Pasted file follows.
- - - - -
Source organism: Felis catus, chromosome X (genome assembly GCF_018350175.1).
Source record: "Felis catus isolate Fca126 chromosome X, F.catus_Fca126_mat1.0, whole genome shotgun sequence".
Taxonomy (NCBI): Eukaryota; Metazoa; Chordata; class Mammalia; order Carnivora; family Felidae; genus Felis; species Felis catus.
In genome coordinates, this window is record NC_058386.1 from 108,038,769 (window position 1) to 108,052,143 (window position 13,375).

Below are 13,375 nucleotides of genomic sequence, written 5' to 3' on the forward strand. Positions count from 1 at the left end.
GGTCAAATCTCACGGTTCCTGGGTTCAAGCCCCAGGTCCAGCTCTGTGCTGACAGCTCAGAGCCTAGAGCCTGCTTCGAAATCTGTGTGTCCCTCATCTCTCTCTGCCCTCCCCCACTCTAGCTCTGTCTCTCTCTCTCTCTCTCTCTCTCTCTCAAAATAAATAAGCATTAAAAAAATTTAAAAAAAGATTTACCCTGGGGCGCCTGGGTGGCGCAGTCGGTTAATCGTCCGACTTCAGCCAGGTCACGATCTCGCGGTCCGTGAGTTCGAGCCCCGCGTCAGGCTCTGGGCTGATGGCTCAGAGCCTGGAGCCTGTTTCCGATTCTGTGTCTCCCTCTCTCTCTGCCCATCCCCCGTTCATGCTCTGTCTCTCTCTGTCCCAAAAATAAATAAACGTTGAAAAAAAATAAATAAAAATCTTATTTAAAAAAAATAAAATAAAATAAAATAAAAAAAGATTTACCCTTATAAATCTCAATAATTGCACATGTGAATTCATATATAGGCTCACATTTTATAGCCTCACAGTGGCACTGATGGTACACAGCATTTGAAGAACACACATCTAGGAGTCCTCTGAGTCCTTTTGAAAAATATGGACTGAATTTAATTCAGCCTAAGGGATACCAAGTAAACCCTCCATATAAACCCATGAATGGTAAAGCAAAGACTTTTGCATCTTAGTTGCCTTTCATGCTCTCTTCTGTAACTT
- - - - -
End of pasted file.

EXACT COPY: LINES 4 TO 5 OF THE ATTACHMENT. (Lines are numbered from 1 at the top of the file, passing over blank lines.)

In genome coordinates, this window is record NC_058386.1 from 108,038,769 (window position 1) to 108,052,143 (window position 13,375).

Below are 13,375 nucleotides of genomic sequence, written 5' to 3' on the forward strand. Positions count from 1 at the left end.